it from other containers. To do so we can volume mount our unix socket
into the container and setup the application running inside to use
syslog based logging. To serve as an example for this setup we will use
our golang based sample application
go-auth.
We will run the go-auth container, mount the syslog socket into it and
configure the application to write to the socket. To run the go-auth
container using Docker use the following command. This will run the
usman/go-auth container which
is defined
here,
and specify that it should run with syslog based logging, with debug
level logs, on port 9000 with the database running at MYSQL_HOSTNAME.

Note that we mount the directory containing the socket on the host
machine instead of the socket itself. Due to issues in the way Docker
volumes are mapped you cannot mount the socket itself. Further we must
mount the socket into a location like /tmp and then symlink it to the
correct place, /dev/log, (The container already handles this) because
mounting the directly to /dev will overwrite other systems files which
are needed. Our earlier setup ensures that there is a loggly-docker
container running on every compute node hence regardless of where our
sample app launches containers the /tmp/socket directory will be
available for volume mounting.

docker run                      
  -v /tmp/socket/:/tmp/         
  -p 9000:9000                  
  usman/go-auth                 
  -t syslog -l debug run -p 9000 --db-host MYSQL_HOSTNAME

The sample application requires a running instance of MySQL which can
be setup inside a Docker container with the following command. If you do
use the containerized MySQL you would need to link it to the go-auth
container listed above.

docker run -d --name mysql -e MYSQL_ROOT_PASSWORD=SOME_PASSWORD 
    -e MYSQL_DATABASE=messenger                                 
    -e MYSQL_USER=messenger                                     
    -e MYSQL_PASSWORD=messenger                                 
    -p 3306:3306 mysql

Once you have setup the go-auth container you can register a new user
and generate an authentication token for the user with the following two
commands.

# Add new User
curl -i -X PUT -d userid=USERNAME -d password=PASSWORD http://GO-AUTH-HOSTNAME:9000/user

# Generate Auth Token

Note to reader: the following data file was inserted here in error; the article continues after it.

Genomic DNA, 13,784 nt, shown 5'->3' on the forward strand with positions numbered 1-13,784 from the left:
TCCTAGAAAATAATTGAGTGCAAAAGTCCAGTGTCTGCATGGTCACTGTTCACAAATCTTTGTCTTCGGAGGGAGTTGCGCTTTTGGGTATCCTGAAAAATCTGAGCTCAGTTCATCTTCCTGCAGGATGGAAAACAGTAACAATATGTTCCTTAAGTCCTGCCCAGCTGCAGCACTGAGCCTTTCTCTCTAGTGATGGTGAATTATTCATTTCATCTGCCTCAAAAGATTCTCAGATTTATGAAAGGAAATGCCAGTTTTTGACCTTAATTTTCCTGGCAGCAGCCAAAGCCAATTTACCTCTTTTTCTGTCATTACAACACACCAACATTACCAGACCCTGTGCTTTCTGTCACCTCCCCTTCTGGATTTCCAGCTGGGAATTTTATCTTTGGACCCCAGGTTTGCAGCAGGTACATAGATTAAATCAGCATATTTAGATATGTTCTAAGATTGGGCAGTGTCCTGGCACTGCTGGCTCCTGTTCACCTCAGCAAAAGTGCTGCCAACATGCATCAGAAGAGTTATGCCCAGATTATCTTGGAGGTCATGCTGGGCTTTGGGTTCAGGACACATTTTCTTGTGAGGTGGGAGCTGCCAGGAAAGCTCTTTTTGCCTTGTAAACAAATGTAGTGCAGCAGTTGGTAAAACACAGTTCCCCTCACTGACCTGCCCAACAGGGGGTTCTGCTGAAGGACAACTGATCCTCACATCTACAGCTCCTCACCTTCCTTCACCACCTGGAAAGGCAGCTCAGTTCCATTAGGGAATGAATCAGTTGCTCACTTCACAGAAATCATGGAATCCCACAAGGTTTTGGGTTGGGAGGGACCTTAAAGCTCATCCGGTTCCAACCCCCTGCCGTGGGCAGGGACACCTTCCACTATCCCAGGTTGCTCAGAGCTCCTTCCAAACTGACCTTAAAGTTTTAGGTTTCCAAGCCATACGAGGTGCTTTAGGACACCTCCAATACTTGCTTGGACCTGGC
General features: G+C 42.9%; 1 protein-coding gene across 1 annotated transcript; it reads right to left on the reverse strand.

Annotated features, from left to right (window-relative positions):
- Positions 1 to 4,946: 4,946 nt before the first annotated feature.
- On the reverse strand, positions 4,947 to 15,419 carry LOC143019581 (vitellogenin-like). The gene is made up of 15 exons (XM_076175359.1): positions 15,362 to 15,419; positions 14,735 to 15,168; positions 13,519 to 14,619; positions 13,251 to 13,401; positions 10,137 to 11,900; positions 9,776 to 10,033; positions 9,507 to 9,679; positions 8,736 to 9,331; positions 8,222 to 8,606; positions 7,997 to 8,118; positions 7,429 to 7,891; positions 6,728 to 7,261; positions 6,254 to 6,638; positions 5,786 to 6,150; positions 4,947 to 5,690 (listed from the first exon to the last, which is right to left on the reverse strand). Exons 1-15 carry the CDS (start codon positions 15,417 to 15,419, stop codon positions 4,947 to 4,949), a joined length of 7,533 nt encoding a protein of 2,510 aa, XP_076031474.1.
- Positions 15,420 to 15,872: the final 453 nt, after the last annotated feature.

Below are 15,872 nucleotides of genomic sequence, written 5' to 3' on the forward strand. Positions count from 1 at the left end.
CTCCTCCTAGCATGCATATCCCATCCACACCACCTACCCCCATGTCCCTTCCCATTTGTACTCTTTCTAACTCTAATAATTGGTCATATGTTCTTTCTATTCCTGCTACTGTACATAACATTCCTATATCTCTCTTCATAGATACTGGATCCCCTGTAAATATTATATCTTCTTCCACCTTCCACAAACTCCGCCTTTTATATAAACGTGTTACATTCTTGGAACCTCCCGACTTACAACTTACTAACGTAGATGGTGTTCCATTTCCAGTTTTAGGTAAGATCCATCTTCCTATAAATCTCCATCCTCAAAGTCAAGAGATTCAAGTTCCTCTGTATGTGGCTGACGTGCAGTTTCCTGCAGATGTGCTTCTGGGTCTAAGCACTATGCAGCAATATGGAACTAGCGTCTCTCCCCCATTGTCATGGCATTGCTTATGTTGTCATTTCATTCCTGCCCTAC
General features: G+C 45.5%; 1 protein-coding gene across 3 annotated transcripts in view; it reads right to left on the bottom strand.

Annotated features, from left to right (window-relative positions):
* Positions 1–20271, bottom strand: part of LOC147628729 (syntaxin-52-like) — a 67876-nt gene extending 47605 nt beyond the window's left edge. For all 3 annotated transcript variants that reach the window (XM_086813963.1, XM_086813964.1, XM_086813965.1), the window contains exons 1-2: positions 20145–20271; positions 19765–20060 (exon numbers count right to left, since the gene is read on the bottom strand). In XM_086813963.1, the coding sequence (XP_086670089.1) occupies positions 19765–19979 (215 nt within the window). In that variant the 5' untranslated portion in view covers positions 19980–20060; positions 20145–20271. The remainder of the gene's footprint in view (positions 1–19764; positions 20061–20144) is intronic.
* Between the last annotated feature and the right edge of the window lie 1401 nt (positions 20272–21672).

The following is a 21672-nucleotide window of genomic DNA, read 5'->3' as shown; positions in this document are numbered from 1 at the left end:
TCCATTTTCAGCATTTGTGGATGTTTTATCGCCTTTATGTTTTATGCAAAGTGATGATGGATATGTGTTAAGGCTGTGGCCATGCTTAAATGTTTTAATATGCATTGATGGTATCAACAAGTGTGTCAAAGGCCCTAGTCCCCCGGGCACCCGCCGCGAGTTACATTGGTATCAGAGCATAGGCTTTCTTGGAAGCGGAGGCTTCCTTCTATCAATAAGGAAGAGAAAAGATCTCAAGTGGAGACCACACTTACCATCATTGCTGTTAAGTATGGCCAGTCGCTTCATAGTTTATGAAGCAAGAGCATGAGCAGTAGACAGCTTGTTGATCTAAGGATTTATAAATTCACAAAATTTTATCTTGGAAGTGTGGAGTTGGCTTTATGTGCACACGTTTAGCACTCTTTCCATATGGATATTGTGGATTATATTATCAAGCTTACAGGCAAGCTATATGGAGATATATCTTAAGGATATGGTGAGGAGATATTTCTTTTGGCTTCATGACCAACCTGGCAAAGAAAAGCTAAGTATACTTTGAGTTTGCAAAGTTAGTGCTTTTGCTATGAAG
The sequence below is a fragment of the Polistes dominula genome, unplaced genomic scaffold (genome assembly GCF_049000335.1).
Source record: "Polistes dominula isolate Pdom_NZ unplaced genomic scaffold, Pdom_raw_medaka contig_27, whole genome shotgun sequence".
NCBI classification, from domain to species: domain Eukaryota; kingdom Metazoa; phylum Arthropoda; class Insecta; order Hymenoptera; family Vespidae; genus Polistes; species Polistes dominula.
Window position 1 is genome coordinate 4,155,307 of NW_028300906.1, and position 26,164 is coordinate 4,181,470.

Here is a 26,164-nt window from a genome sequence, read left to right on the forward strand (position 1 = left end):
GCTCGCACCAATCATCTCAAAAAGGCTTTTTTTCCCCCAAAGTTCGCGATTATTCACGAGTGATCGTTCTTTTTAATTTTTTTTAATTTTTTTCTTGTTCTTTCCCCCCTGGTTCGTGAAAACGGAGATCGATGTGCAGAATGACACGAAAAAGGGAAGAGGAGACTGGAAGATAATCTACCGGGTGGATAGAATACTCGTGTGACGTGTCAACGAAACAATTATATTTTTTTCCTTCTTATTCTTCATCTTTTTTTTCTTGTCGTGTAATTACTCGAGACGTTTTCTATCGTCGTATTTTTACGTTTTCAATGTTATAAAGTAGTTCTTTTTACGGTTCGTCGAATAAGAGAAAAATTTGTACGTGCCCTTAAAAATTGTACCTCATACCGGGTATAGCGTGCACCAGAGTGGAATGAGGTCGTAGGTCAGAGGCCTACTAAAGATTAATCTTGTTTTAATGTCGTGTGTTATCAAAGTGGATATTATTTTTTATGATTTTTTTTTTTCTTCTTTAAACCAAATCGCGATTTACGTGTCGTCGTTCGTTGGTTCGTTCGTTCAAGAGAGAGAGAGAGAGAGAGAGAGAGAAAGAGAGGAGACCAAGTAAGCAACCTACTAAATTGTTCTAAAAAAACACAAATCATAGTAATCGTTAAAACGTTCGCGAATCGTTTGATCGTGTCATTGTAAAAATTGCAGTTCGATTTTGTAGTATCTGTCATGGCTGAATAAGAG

curl 'http://GO-AUTH-HOSTNAME:9000/token?userid=USERNAME&password=PASSWORD'

You can also create an instance of the sample application and requisite
MySQL container using the following docker compose template with a
trivial rancher-compose.yaml to specify a scale of one for both mysql
and go-auth services.

# docker-compose.yaml
GoAuth:
  command:
    - -t
    - syslog
    - -l
    - debug
    - run
    - -p
    - '9000'
    - --db-host
    - mysql
  image: usman/go-auth
  links
    - mysql:mysql
  volumes:
    - /tmp/socket:/tmp/
 stdin_open: true
 tty: true

mysql:
  restart: 'no'
  environment:
    MYSQL_ROOT_PASSWORD:rootpass
    MYSQL_DATABASE:messenger
    MYSQL_USER:messenger
    MYSQL_PASSWORD:messenger
  image: mysql
  stdin_open: true
  tty: true

# rancher-compose.yaml
GoAuth:
  scale: 1
mysql:
  scale: 1

Regardless of how you launch your linked container after a few seconds
you should start seeing logs like the one shown below in the Loggly
console. Note that the same socket can be bound to multiple containers.
Furthermore since we used Rancher global scheduling to launch a Loggly
container on each host we can rely on the /tmp/socket/log file being
setup regardless of which host your go-auth container gets launched on.
This setup will keep the configuration for syslog in one place (inside
container image and launched using a single Rancher service)
while distributing the load of logging across all hosts in the cluster.

Screen Shot 2015-08-09 at 11.48.07
PM

Once you have your data in a log aggregation system we can do several
interesting types of analysis. First we can see the distribution of